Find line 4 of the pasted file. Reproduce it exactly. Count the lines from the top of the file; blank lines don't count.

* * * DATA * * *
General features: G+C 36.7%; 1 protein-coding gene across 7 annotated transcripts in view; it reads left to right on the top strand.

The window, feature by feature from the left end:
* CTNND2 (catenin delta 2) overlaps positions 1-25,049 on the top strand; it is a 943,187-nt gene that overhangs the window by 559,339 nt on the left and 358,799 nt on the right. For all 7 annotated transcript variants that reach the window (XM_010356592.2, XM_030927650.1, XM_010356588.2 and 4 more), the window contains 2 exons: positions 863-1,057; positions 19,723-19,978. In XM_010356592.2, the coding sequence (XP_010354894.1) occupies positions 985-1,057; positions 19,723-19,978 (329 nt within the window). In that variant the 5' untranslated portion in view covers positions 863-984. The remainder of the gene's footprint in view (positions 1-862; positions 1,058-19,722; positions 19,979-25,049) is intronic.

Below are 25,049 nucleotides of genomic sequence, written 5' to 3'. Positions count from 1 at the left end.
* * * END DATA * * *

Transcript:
Below are 25,049 nucleotides of genomic sequence, written 5' to 3'. Positions count from 1 at the left end.